Attitude towards Chinese goods, however, is often ambivalent. In Kyrgyzstan, for instance, the flood of Chinese imports into the country since 1991 has been a blessing. Affordable imports have been a cushion against persistent inflation. At the same time, an open trade policy has created an avenue for Kyrgyz entrepreneurs to gain profits by re-exporting Chinese goods to larger, better protected markets in Kazakhstan, Uzbekistan and even Russia. On the other hand, the rise of China’s economic influence has fostered sovereignty concerns, with many Kyrgyz complaining that their country has become the dumping ground for Chinese products. There is also a latent fear, particularly in the states bordering China, that Beijing is hungry for land. And if that is the case, even a small immigration of Chinese to the region would swamp the local population. Though Kyrgyzstani consumers choose China on a daily basis, the local media plays on fears of Chinese in migration. Research by the Central Asia Free Market Institute (CAFMI) confirms that China has a hammerlock on Kyrgyzstan’s informal economy. Over 75% of the goods at Dordoi and 85% of goods at Kara Suu—the country’s two largest bazars— come from China. Since much of the trade is informal, numbers about the volume of trade varies widely. Kyrgyzstan’s heavy reliance on Beijing, however, increases the Kyrgyz economy’s vulnerability to swings. Activity at the Karasuu bazar experienced a negative trend after Kazakhstan and Uzbekistan sealed their respective borders after the events in Osh in 2010. Also, quality control is a major issue.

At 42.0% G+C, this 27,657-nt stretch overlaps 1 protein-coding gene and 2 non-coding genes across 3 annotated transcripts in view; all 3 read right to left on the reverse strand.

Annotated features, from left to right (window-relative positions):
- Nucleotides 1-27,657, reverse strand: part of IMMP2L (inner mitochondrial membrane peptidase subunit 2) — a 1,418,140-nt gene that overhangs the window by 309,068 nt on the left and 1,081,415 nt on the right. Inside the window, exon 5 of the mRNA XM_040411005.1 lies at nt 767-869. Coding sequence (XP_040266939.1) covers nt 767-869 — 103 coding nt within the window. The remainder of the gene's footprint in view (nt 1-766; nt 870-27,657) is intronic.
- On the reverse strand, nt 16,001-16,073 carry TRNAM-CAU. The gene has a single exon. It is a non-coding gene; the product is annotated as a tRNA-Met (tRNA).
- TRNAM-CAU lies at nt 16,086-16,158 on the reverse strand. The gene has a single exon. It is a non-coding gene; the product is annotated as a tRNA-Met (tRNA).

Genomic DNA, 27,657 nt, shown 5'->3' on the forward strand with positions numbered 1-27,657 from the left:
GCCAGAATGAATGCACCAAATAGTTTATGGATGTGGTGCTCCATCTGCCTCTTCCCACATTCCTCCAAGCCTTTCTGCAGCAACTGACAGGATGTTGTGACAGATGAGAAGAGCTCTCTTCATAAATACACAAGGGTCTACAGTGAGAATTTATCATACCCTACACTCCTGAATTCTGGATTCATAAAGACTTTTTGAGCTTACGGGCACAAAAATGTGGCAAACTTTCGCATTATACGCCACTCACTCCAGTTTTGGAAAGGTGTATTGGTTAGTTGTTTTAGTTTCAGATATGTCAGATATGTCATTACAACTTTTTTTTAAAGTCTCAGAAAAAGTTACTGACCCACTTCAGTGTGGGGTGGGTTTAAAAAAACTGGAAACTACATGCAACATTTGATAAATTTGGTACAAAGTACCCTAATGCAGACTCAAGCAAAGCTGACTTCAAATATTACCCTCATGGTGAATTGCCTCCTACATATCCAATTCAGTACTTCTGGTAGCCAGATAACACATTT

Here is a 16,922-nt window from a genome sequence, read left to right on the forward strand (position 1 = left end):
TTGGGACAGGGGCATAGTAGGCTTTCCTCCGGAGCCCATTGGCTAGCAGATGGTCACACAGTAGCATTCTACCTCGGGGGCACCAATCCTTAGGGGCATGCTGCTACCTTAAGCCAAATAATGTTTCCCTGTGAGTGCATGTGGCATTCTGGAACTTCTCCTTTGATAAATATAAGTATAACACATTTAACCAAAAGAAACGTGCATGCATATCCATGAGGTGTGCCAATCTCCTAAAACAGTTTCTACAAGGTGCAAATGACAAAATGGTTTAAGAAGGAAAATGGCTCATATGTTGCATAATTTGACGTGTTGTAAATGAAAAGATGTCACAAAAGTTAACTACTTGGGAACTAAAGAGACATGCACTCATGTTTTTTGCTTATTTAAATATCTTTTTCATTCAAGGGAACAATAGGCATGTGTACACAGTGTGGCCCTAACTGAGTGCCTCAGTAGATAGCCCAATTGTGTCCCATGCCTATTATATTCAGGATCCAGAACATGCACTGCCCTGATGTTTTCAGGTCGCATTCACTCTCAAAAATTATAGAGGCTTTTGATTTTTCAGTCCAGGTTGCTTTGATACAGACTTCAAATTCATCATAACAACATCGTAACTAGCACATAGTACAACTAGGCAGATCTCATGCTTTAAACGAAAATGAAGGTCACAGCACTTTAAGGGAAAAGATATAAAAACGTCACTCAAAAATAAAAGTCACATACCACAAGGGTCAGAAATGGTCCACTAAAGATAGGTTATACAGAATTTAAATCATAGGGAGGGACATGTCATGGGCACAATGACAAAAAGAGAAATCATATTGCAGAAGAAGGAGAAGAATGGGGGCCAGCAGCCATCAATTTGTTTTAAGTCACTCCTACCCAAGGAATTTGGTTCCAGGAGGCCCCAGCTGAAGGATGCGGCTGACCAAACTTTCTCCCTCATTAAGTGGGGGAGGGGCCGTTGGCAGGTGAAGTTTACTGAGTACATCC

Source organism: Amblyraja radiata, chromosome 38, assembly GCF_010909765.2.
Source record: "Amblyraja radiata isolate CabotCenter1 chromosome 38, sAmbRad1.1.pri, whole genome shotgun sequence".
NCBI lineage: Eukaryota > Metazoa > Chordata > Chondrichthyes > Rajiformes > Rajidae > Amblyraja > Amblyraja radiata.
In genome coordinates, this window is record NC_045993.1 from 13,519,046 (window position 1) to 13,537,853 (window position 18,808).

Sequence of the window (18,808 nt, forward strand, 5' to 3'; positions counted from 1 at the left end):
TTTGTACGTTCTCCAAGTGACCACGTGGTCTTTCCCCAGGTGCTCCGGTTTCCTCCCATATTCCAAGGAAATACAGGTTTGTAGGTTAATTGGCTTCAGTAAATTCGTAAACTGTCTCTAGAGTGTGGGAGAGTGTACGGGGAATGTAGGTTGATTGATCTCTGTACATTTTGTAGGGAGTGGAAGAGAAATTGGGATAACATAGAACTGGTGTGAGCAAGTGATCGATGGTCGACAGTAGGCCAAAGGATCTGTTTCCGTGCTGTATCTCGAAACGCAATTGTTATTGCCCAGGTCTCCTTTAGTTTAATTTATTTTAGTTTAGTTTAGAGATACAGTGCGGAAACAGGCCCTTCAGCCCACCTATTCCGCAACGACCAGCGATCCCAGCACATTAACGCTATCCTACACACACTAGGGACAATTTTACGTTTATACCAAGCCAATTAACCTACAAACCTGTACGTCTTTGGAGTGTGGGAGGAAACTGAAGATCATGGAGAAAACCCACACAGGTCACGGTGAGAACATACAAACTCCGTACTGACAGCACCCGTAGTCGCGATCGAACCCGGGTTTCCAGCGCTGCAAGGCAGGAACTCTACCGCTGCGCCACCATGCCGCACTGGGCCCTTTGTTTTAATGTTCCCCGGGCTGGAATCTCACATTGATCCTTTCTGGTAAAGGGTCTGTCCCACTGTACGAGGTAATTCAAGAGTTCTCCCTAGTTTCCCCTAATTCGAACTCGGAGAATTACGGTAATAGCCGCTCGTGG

There is apprehension that the influx of goods and possibly migrants will lead to “social problems.” On the Central Asian side, there has also been some unease about a possible Chinese influx that could result from large scale Chinese economic penetration into the region. Chinese bilateral agreements on joint ventures with all the states have led to largescale resettling of Chinese in the Central Asian states. Many Chinese who came to give economic assistance then stayed on after the expiry of their visas. Some married local women and acquired property. Central Asian authorities have not moved to expel the illegal settlers for fear of antagonising the Chinese government but a degree of concern is evident from a reading of local newspapers. Similarly, there is concern about the movements of locals from rural settlements to urban markets created by the massive influx of Chinese goods. These concerns have been reflected in the social media. An interesting example of this reflection is the documentary, The Other Silk Road (a film by NCCR North-South and PANOS South Asia) which traces one such migrant movement from Ylaitalaa, a rural settlement in the southern Osh province of Kyrgyzstan to the markets of Bishkek and Almaty and then on to Moscow. The narrative is of the people involved in this movement and of the effect of this movement on their lives and the lives of those left behind. The context of this migration is defined within the general problems of the post- Soviet space that was suddenly placed within a “globalised” world where the collapse of a socialist state and collective farming transformed individuals into entrepreneurs. This, in combination with the fact that southern and western Kyrgyzstan shares a long border with China, meant that trading in manufactured goods brought from across porous borders became a lucrative possibility. This resulted in the migration of younger people from the heavily populated and resource poor southern Kyrgyz regions to the north and the capital Bishkek. The Osh and Dordoi markets in Bishkek therefore became host to a large number of migrant traders from the southern regions who live in the outskirts of Bishkek and trade in a wide range of mass consumer products, home electronics and luxury commodities. The movement did not stop here. A significant number of them also moved further north to Almaty and even Moscow.